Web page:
The GMB threatened last summer to end donations to 35 Labour MPs. But the warning has proved a damp squib with only five losing funding from the union.
The union, one of Britain’s “big three”, said in June last year that it would withdraw financial support from up to 35 MPs because they had failed to back traditional Labour policies.
The announcement was seen at the time as a sign of growing alienation of unions under Gordon Brown’s government.
But the GMB’s failure to implement the threat may raise scepticism over similar warnings.
Unison, the public sector union, said last week that it would cut its support for Labour unless the party stopped “biting the hand that feeds it”.
A spokesman for the GMB said it had threatened to withdraw funding from 35 MPs because they had been “marked out” for their lack of commitment to the union’s causes. He insisted the union would have followed through on its threat but had not needed to.
While six were removed last June, no more names followed. One of the six – Robert Blackman-Woods – was reinstated after talks with the GMB. Of the five who lost the funding, some dismissed it as negligible. Adrian Bailey, for example, said he received only about £90 a year from three GMB-affiliated delegates.
Last week Dave Prentis, general secretary of Unison, said there would be no more “blank cheques” for Labour and that payments to constituencies would be suspended. The union has halted constituency payments to 64 MPs worth £100,000 a year, although it will pay its membership subscriptions to Labour.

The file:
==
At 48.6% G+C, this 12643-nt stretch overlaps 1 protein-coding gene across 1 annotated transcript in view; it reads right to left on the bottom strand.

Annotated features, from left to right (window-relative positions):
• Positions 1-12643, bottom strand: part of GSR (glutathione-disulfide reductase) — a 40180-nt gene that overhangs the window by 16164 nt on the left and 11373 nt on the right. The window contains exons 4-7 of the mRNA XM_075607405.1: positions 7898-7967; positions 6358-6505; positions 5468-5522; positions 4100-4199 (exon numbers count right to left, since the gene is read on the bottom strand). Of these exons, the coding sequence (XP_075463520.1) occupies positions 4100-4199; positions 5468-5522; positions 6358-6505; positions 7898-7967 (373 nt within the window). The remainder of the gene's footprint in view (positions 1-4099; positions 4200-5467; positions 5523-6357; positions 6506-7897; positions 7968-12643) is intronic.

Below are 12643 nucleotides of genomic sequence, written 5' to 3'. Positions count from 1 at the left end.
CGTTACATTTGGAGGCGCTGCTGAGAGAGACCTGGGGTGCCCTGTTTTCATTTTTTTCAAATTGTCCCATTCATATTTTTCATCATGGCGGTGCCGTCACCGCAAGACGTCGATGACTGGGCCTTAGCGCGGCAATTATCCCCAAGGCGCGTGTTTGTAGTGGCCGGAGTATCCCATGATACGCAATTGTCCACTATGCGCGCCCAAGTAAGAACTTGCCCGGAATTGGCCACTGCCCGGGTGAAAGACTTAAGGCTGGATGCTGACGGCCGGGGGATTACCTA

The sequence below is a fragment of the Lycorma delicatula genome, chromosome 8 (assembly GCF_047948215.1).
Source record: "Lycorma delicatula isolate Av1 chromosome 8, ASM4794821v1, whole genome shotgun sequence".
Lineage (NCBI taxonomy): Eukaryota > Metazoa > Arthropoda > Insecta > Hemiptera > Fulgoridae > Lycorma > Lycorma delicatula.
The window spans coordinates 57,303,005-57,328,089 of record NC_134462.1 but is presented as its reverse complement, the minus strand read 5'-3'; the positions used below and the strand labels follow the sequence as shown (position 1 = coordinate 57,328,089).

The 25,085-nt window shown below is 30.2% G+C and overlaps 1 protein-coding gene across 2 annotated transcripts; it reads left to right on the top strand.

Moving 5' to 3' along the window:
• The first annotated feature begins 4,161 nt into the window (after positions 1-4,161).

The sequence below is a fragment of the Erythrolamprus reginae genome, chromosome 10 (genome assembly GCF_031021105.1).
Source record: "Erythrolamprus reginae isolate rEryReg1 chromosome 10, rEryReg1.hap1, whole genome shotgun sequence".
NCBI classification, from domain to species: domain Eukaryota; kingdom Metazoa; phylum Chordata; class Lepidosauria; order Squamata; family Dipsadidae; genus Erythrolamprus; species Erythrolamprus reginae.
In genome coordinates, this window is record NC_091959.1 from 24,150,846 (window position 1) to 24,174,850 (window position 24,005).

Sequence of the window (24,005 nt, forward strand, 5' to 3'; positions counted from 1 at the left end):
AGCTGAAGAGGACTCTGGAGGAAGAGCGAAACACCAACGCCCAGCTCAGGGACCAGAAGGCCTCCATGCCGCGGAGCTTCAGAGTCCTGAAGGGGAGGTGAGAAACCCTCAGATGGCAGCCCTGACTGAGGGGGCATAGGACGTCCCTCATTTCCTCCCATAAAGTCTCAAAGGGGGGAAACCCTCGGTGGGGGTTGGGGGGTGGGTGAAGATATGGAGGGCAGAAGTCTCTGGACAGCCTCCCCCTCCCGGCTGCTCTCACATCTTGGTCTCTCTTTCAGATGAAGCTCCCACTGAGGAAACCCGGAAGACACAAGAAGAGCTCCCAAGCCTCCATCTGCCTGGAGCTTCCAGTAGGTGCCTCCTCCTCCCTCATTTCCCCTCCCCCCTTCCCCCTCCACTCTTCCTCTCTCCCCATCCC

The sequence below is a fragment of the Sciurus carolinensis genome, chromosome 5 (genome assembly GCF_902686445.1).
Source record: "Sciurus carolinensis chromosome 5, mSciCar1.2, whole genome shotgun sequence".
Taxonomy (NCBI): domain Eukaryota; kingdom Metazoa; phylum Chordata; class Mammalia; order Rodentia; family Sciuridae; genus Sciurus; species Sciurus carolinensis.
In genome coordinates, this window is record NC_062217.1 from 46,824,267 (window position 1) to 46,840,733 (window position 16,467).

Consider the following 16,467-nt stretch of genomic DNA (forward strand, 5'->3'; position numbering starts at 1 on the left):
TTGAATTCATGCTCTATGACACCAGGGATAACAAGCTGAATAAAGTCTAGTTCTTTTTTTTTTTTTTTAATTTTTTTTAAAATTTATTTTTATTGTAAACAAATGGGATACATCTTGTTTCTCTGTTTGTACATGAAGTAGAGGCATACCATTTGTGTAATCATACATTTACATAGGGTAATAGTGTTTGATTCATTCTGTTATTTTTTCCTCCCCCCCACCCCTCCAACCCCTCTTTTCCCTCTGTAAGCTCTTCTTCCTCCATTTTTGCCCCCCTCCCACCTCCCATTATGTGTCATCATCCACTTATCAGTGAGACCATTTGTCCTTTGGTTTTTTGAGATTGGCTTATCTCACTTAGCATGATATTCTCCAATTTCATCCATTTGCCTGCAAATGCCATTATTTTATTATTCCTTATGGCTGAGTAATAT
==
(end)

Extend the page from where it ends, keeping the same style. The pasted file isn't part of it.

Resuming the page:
A spokeswoman said the cut to the MPs could be temporary but depended on Labour reversing its pro-market stance.
Mr Prentis said Unison would also withhold the £1m it would normally give Labour ahead of a general election unless it saw promises in the party manifesto of an end to creeping privatisation in the public sector.
The Communication Workers Union is, meanwhile, threatening to withdraw its funding over Labour plans to part-privatise Royal Mail, although it has not yet gone to a vote.
For Labour, a bigger threat is that its funding supply from the unions could wither because of the problems eroding membership levels.
One source from Unite, the biggest union in the country, said membership was likely to decline by 10 to 15 per cent this year as the recession hits employment levels. Unemployment is expected to rise from about 2m last year to about 3m next year.
For now that may not affect donation levels, given that most unions do not class all of their members as “affiliates”. This means they can absorb some loss of membership before having to cut their donations, but only temporarily.